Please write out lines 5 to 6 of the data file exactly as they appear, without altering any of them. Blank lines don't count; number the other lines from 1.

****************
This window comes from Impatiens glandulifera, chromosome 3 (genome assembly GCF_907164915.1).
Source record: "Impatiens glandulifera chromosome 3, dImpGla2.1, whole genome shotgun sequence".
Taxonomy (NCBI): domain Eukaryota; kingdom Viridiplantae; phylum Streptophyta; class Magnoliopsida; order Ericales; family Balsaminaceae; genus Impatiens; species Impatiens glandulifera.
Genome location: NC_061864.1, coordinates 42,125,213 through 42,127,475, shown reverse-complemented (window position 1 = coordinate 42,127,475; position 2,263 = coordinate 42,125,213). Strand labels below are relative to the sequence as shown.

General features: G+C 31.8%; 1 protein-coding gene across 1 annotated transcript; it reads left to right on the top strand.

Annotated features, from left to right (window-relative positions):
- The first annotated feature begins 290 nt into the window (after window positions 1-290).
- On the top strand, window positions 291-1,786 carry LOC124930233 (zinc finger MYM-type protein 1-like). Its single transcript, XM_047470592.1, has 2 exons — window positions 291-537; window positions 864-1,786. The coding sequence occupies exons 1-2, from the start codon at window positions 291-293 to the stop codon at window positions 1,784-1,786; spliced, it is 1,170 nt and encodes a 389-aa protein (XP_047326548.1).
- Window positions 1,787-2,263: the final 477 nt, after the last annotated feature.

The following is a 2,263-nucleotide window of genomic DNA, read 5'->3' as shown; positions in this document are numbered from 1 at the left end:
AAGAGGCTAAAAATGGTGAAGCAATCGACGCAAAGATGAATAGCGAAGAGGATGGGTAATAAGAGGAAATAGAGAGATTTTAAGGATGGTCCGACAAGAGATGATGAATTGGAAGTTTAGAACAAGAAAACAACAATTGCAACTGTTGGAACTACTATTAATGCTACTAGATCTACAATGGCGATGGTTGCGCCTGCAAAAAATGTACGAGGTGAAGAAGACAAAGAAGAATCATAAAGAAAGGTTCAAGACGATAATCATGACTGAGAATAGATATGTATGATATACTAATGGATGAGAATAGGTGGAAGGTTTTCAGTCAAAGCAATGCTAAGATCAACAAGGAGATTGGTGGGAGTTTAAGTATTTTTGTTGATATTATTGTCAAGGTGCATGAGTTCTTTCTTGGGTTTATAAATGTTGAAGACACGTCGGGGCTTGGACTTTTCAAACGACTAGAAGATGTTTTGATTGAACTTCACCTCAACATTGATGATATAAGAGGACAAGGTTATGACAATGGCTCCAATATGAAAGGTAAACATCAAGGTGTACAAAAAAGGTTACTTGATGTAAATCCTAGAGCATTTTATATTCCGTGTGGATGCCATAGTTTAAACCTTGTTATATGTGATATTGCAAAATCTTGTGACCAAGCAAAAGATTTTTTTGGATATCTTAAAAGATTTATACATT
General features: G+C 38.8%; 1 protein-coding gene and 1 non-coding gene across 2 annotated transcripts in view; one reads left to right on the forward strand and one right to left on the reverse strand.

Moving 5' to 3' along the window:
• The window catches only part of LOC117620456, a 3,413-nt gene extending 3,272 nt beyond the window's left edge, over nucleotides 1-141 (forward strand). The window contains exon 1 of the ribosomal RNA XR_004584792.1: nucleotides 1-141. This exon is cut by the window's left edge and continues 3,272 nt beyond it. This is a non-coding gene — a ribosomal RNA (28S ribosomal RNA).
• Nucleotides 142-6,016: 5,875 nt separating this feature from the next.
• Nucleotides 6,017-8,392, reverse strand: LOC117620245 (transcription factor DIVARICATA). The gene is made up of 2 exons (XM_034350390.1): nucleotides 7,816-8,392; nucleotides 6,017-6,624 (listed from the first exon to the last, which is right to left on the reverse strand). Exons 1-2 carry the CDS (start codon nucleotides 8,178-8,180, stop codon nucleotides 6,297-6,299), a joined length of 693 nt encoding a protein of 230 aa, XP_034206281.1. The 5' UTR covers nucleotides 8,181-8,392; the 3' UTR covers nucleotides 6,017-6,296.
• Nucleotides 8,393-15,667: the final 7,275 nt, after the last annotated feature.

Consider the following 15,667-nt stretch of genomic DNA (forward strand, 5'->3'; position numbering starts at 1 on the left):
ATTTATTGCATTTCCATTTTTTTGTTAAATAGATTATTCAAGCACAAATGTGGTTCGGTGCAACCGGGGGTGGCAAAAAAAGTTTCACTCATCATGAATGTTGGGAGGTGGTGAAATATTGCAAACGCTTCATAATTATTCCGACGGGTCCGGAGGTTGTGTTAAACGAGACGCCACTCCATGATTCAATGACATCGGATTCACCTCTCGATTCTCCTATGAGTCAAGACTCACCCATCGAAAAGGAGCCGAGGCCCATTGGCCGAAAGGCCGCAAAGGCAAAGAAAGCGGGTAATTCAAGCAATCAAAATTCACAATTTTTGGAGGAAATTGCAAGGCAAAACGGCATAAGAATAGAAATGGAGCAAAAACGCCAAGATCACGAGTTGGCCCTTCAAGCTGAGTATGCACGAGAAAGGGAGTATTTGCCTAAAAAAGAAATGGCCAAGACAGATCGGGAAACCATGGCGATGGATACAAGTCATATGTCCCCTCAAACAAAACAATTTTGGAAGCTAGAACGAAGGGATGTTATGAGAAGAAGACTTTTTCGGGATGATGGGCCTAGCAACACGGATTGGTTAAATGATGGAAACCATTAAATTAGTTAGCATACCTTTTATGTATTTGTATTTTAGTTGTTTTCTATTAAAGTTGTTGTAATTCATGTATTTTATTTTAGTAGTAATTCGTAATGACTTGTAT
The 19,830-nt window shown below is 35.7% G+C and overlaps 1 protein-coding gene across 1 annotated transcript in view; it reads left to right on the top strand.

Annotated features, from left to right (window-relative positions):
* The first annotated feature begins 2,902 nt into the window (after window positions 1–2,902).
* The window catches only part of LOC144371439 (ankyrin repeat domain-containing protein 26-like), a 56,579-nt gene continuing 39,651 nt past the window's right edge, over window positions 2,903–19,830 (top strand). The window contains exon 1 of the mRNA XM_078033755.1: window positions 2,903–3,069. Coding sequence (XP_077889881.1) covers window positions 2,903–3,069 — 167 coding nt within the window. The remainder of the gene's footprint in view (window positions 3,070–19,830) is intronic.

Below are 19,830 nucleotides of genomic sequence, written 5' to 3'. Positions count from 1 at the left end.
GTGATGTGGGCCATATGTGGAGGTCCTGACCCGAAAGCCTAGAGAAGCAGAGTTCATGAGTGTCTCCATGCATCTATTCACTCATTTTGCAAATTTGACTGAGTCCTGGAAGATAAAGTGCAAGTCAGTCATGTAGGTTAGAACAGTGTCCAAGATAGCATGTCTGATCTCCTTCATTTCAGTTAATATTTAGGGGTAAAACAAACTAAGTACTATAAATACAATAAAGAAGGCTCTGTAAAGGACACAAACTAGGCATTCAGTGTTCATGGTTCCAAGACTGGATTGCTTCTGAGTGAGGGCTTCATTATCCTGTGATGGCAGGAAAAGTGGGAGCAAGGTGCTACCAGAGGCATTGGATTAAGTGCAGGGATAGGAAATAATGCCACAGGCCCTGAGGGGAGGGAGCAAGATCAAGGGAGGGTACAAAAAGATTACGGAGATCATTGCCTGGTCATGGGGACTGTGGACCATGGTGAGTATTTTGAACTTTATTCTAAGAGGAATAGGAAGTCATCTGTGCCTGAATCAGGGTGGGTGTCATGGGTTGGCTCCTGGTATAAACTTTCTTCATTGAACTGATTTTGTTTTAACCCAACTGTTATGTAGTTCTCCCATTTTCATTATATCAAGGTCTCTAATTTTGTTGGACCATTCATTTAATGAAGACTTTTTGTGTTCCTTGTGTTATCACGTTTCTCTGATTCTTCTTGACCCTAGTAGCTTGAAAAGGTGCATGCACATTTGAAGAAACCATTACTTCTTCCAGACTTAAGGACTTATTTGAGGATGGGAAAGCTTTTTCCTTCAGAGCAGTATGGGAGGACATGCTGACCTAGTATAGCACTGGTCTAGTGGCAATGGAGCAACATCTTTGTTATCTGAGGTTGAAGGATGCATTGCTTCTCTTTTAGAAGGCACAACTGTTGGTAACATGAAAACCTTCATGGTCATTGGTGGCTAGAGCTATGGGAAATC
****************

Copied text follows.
General features: G+C 31.8%; 1 protein-coding gene across 1 annotated transcript; it reads left to right on the top strand.

Annotated features, from left to right (window-relative positions):